The Safe Drinking Water Act, 2002 provides for the protection of human health and the prevention of drinking water health hazards through the control and regulation of drinking water systems and drinking water testing services. Ontario has a multi-barrier drinking water safety net, a framework designed to protect drinking water from the source to the tap.
The proposed regulation under the Safe Drinking Water Act is intended to ensure that source protection plan policies can be put into place for new or expanded drinking water systems prior to drinking water being provided.
Part V of the Safe Drinking Water Act provides that an alteration cannot be made to a municipal drinking water system unless it is authorized by the drinking water works permit for that system. The Ministry of the Environment and Climate Change (the ministry) is proposing to develop a regulation under subsection 168(2) of the Safe Drinking Water Act. Under that subsection, the Minister is authorized to prescribe requirements for applications or to prescribe conditions relating to drinking water works permits or licences for municipal residential drinking water systems. The new regulation would require that certain work necessary under the Clean Water Act be complete, and be endorsed by municipal council, before a municipality could apply for a drinking water works permit associated with a new or expanding municipal residential drinking water system.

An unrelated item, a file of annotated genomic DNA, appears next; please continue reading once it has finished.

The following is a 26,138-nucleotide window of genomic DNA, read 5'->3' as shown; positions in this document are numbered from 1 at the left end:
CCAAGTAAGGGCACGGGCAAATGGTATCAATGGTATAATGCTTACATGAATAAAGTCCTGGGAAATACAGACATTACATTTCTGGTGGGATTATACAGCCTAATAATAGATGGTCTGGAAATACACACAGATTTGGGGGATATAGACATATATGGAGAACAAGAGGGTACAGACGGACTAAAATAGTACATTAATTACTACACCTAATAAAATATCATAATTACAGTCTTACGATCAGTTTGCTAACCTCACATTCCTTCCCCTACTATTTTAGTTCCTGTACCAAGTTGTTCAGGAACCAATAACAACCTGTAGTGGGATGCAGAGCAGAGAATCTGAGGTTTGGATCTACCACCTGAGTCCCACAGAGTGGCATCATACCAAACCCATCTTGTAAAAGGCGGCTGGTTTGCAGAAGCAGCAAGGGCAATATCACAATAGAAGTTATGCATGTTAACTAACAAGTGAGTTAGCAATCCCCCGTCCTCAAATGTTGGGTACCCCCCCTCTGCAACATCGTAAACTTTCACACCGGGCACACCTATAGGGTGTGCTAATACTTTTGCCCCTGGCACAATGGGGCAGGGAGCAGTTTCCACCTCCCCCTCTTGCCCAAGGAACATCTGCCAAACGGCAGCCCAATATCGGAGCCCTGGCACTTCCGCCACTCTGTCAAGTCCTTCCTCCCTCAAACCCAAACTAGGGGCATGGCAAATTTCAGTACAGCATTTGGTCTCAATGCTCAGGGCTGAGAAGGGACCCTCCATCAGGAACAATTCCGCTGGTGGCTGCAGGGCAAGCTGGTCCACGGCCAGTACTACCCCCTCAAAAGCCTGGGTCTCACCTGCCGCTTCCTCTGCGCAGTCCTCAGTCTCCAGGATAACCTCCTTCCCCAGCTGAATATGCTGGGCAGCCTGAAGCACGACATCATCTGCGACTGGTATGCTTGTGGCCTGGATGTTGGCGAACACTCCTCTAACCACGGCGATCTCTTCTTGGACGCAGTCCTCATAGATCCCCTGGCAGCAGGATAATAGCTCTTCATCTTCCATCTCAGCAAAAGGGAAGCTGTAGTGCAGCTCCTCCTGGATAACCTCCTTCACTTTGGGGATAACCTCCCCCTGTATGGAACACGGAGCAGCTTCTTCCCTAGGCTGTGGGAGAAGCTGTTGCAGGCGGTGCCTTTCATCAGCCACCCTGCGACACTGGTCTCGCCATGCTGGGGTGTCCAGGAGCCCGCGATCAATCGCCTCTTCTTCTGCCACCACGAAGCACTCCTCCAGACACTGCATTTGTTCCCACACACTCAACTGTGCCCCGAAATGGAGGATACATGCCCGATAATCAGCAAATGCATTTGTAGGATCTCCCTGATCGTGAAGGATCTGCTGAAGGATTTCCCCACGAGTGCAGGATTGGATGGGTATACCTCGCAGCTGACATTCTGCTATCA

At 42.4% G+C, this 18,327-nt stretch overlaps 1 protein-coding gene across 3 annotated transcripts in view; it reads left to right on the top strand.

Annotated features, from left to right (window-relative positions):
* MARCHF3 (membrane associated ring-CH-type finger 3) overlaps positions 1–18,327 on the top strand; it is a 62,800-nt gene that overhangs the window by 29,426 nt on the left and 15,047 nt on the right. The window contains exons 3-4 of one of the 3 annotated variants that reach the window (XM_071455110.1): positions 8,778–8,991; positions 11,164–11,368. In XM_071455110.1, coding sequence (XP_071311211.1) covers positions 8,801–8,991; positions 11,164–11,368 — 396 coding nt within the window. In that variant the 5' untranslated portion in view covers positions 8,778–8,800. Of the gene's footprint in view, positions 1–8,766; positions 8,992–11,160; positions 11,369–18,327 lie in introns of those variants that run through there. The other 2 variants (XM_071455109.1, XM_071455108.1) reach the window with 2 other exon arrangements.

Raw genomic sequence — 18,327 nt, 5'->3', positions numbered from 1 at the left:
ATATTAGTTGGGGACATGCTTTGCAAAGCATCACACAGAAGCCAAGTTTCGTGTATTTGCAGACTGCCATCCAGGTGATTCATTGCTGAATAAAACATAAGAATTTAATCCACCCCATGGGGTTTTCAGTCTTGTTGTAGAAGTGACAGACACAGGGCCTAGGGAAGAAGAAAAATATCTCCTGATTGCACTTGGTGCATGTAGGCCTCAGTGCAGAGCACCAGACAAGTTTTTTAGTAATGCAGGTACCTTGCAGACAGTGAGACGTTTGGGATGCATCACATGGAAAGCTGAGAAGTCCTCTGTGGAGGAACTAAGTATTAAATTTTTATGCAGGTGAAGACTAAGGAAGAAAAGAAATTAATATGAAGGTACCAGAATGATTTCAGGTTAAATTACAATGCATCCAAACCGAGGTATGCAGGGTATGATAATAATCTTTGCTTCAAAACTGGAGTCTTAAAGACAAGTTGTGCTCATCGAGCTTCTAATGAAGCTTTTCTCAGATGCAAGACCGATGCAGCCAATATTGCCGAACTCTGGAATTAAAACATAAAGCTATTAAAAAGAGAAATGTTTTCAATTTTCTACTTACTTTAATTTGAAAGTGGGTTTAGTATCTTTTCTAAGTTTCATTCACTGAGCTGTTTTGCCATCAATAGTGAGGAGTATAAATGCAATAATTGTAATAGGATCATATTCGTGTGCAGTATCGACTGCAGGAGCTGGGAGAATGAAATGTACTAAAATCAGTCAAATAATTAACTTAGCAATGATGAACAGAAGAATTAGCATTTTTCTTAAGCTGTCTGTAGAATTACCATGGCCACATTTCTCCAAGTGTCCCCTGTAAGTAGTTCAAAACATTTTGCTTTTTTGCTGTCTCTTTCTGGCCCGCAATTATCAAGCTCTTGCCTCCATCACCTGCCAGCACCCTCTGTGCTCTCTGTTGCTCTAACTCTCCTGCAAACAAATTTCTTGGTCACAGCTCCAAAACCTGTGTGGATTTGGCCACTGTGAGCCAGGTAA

The Clean Water Act, 2006 is another important part of Ontario’s multi-barrier approach to drinking water protection. The Clean Water Act established source protection areas and the process for the development of assessment reports and source protection plans for each of the areas identified. Assessment reports and source protection plans were developed and are now in place for every source protection area. Together these documents delineate vulnerable areas - wellhead protection areas and intake protection zones for water quality, and provide vulnerability scoring for those areas, identify where threats must be addressed, and establish policies to address those threats. The assessment reports and source protection plans may also identify areas where there is a potential for water quantity concerns.